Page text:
Biggest quake in a century rocks South
MEXICO CITY: A major earthquake off Mexico’s southern coast killed at least 15 people, with the president saying yesterday it was the biggest in a century to hit the country. Houses toppled and the quake produced tsunami waves and sent people running into the streets in panic.
The US Geological Survey reported the earthquake’s magnitude as 8.1, but President Enrique Pena Nieto says it was 8.2, making it the largest in Mexico in 100 years. He also said it was bigger than the one in 1985, when thousands were killed in four Mexican states.
“It was a large-scale earthquake,” Mr Pena said. “It had a bigger magnitude than the one Mexicans knew in 1985.”
He said that 62 aftershocks followed the quake and it’s possible one as strong as 7.2 could hit in the next 24 hours. Mr Pena also said that serious damage had been caused and that 1 million customers initially had been without power following the quake, but that electricity had been restored to 800,000 of them.
The USGS said the quake struck at 11.49pm on Thursday, local time (11.49am yesterdaym Thai time, and its epicenter was 165km west of Tapachula in Chiapas, not far from Guatemala. It had a depth of 69.7km.
The quake was so strong that it caused buildings to sway violently in Mexico’s capital more than 1,000km away. Residents fled buildings, many in their pajamas, and gathered in frightened groups in the street.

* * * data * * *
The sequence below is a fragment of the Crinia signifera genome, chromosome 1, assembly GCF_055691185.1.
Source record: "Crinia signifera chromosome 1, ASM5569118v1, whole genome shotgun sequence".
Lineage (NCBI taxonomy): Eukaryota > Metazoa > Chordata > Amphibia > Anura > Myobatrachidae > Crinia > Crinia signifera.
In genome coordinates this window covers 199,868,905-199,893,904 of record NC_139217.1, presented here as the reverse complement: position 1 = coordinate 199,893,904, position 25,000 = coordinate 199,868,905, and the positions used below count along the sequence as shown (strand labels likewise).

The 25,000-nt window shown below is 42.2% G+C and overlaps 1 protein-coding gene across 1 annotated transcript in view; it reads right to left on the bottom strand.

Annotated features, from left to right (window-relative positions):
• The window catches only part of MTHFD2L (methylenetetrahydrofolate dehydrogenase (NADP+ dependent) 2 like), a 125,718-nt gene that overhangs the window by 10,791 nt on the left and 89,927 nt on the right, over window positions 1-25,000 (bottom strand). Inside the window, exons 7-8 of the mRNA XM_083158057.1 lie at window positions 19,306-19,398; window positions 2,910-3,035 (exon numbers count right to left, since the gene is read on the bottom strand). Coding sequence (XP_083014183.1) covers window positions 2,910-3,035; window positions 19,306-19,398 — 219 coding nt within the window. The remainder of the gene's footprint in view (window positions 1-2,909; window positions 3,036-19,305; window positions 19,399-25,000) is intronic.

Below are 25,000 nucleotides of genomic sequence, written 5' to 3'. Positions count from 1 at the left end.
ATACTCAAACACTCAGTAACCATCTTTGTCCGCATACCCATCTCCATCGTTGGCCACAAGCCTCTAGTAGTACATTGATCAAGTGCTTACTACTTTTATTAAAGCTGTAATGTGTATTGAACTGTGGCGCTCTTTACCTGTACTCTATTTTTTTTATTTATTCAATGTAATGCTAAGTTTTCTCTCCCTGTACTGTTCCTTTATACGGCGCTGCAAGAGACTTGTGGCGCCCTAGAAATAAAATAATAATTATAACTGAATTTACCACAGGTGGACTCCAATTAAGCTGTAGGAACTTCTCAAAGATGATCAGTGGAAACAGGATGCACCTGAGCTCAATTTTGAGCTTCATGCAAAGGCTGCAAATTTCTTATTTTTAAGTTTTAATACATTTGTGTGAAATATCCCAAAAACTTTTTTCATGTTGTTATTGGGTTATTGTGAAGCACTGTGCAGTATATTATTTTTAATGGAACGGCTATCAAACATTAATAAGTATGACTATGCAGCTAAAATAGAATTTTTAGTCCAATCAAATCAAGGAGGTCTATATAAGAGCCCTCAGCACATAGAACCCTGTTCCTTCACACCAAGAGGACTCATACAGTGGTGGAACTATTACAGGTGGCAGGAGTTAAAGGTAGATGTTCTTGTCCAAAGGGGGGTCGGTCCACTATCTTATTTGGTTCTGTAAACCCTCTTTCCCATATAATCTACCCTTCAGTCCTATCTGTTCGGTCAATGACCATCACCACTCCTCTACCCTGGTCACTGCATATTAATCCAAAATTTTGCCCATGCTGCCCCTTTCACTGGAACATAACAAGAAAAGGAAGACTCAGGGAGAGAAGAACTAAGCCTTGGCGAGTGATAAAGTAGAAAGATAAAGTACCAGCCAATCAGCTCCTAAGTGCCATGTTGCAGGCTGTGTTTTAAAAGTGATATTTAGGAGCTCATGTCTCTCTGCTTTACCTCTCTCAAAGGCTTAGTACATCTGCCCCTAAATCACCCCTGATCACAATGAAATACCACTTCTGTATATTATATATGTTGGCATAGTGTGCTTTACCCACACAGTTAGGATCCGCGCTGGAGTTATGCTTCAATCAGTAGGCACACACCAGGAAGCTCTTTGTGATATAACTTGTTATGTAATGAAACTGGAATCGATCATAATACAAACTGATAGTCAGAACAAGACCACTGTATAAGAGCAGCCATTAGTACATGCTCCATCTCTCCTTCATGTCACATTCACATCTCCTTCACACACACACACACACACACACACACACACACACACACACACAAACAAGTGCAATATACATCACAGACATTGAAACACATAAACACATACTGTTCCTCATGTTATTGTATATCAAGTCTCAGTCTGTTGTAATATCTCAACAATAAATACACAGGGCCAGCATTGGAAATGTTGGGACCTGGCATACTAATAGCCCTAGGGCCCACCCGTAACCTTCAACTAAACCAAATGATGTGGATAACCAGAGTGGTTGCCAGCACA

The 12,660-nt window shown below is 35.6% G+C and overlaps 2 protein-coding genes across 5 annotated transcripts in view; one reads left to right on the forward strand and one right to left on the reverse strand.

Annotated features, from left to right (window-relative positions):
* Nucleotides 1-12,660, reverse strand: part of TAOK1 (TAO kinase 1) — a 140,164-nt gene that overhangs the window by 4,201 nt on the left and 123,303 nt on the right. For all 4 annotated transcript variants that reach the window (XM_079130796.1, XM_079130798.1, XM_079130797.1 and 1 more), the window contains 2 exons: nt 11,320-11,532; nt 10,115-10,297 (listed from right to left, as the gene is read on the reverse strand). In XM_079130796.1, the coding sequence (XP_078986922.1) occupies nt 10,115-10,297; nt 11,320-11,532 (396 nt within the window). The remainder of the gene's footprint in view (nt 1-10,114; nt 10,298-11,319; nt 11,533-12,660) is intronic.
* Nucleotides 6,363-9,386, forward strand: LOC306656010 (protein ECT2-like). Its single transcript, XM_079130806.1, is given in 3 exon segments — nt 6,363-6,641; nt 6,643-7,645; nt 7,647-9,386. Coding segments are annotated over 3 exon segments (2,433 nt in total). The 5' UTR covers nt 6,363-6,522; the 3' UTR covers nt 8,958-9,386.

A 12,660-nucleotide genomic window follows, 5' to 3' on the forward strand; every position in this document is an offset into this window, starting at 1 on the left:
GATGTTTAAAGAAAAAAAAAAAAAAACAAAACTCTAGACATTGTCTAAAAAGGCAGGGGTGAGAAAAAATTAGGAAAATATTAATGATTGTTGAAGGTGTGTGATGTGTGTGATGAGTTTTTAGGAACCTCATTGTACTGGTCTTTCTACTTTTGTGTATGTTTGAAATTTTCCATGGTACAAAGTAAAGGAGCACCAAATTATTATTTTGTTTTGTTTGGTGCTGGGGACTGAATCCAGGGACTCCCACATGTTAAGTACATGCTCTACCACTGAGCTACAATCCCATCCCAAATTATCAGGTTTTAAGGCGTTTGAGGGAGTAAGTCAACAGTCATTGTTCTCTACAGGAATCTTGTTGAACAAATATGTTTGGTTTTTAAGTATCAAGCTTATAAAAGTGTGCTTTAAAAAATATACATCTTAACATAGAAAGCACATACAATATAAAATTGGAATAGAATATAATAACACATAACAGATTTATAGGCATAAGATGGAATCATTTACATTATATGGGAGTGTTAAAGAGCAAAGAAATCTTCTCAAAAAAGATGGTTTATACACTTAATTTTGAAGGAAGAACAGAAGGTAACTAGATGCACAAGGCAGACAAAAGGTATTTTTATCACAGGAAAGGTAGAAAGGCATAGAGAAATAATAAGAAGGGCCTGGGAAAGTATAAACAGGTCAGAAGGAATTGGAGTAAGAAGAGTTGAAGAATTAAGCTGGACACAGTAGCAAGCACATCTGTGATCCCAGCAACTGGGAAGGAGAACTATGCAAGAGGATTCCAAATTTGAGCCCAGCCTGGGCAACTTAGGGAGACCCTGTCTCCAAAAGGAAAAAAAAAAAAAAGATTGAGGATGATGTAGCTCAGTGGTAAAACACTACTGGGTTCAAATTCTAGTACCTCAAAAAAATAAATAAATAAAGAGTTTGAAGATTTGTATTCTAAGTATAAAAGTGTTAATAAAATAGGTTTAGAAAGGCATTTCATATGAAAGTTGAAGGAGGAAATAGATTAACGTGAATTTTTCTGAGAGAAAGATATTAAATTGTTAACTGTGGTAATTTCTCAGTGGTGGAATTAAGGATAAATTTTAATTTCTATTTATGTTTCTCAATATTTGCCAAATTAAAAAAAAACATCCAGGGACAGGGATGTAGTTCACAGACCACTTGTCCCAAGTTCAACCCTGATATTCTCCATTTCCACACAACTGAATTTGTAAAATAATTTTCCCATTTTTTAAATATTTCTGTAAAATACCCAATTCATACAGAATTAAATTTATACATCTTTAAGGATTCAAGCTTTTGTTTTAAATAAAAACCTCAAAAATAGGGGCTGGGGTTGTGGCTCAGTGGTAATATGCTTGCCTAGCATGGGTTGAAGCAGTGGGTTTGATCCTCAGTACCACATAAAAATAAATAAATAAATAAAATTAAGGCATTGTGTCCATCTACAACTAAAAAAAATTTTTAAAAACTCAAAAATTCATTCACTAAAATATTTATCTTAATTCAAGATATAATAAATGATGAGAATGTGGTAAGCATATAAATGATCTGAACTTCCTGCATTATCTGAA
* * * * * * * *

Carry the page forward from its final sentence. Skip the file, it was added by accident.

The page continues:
“The house moved like chewing gum and the light and internet went out momentarily,” said Rodrigo Soberanes, who lives near San Cristobal de las Casas in Chiapas, a poor, largely indigenous state popular with tourists.
Chiapas Govenor Manuel Velasco said that three people were killed in San Cristobal, including two women who died when a house and a wall collapsed. He called on people living near the coast to leave their houses as a protective measure.
“There is damage to hospitals that have lost energy,” he said. “Homes, schools and hospitals have been damaged.”
Tabasco Governor Arturo Nunez said two children had died in his state. One of them was killed when a wall collapsed, and the other was a baby who died in a children’s hospital that lost electricity, cutting off the infant’s ventilator.
The Pacific Tsunami Warning Center says waves of one meter above the tide level were measured off Salina Cruz, Mexico. Smaller tsunami waves were observed on the coast or measured by ocean gauges in several other places. The centre’s forecast said Ecuador, El Salvador and Guatemala could see waves of a meter or less. No threat was posed to Hawaii and the western and South Pacific.
Civil Defense in Chiapas said on its Twitter account that its personnel were in the streets aiding people and warned residents to prepare for aftershocks.
In neighbouring Guatemala, President Jimmy Morales spoke on national television to call for calm while emergency crews checked for damage.
“We have reports of some damage and the death of one person, even though we still don’t have details,” Mr Morales said. He said the unconfirmed death occurred in San Marcos state near the border with Mexico.
Lucy Jones, a seismologist in California who works with the US Geological Survey, said such a strong quake was to be expected.
“Off the west coast of Mexico is what’s called the subduction zone, the Pacific Plate is moving under the Mexican Peninsula,” she said.
“It’s a very flat fault, so it’s a place that has big earthquakes relatively often because of that.”
A building in Oaxaca is left damaged after the strongest earthquake in a century hit Mexico late on Thursday night.